Since adding EurekaLog to APK I’ve been able to track down the causes of some perplexing errors.
“X is not a valid floating point value”, this error has puzzled me for years. I have actually never seen it myself in 15+ years of using the program. I am only aware of it because of scattered reports from users.
As usual, it is the user causing the error. Instead of entering a valid decimal value, ie, [1.02], they accidentally add a decimal point or two: [1.02.] or [1..02], etc. This error has cropped up twice in only 30 reports. I never would have imagined that someone would do something so fundamentally wrong. I also believe that it is impossible to imagine every possible scenario of software usage. I think it would take a troop of monkeys randomly pounding on multiple keyboards to approximate the myriad of potential mistakes.
Regardless, any software program must be able to prevent a user’s dumb mistake from causing a fatal error. All of the input boxes for numeric values in APK are coupled to procedures to prevent non-numeric input:
procedure TfrmMain.EditRecentSCrKeyPress(Sender: TObject; var Key: Char);
if not (Key in ['0'..'9', DecimalSep, #8]) then
Key := #0;
However, that’s not enough. I was under the impression that the StrToFloat function was fault tolerant, i.e., if the input was wrong, it would output a zero.
if EditRecentSCr.Text <> '' then
RecentSCr := StrToFloat(EditRecentSCr.Text);
Unfortunately that’s not true. Instead, execution is halted with a fatal error and the program crashes.
The little known expression SysUtils.TryStrToFloat does have fault tolerance.
if EditRecentSCr.Text <> '' then
if RecentSCr <= 0 then begin ValidPatData := False; MessageDlg('Data entry error', 'Serum creatinine is a required field.', mtError, [mbOK], 100, dckActiveForm); EditRecentSCr.SetFocus; Exit; end;
Alternatively one can test the boolean result of TryStrToFloat within an if..then block to flag an error:
if TryStrToFloat(EditKel.Text, KelSD) = False then
IsOkay := False;
ErrMsg := 'Kel SD';
So, I've spent the better part of 3 days re-coding all the StrToFloat calls to TryStrToFloat (also StrToInt -> TryStrToInt). And I've been able to prevent fatal errors.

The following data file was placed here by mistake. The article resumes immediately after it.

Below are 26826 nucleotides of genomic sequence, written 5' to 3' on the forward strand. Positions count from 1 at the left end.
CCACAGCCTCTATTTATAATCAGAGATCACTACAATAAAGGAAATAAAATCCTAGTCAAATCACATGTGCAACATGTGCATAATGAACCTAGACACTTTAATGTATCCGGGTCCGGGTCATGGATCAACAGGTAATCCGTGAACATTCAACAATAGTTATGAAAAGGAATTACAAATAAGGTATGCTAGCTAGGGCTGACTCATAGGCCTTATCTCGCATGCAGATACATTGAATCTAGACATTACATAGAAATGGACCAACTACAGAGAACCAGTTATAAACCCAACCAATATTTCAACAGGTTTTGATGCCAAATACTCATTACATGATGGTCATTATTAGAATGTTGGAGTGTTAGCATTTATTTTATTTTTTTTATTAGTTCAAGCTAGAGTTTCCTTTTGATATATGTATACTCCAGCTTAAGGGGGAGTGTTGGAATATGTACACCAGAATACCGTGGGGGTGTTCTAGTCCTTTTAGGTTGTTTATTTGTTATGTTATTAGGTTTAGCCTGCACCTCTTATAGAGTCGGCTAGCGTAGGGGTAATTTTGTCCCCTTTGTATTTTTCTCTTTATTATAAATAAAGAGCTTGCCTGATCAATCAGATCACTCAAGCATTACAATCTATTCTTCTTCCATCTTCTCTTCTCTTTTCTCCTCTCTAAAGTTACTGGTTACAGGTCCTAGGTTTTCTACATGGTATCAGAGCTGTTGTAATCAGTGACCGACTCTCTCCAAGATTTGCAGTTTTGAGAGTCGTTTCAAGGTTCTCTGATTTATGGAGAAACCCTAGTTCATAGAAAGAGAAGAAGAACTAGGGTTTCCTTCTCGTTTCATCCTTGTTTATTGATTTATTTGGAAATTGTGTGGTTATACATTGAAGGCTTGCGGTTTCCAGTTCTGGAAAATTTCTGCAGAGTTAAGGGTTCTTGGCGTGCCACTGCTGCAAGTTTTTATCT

I feel that the EurekaLog dialog doesn't really fit this situation. I'd rather catch the error, display a dialog, and rollback the edit which produced the error. But I've hit a brick wall, unable to get to the event triggering the error. I've tried BeforePost, PostError, BeforeEdit, and EditError, none of these events are trapped when a db field is edited. In the case of database fields it appears that no event is triggered. WTF!?
Another error that EurekaLog discovered is "unable to save settings". The most fundamental requirement for use of this program is to have full read and write privileges to the APK folder. Without that, you can't really use the software. Again, regardless, any software program should not allow a user's dumb mistake to cause a fatal error. So, I combed through all code, and surrounded all ini writes in try..try..finally..except blocks:
UserIni := TIniFile.Create(AppDataPath + 'screen.ini');
UserIni.WriteInteger('Window Placement', 'Main.Top', frmMain.Top);
UserIni.WriteInteger('Window Placement', 'Main.Left', frmMain.Left);
on E:Exception do
MessageDlg('Error saving window placement',
mtError, [mbOK], 690, dckActiveForm);
Action := caFree;
The other common error that I've addressed in this update is "range check error". Unfortunately there are not enough reports to establish a pattern, so I simply switched off range error checking. Within the compiler settings, range error checking is turned off by default. I only switched it on because some Delphi guru advised it. Well, sorry guru, in the end your advice caused more problems than it solved.
Today I figured out how to bypass the EurekaLog dialog for the EDatabaseError 'not a valid floating point value':
- Activated Exception Filters in the EurekaLog options
- Added EDatabaseError
- Changed handler to RLT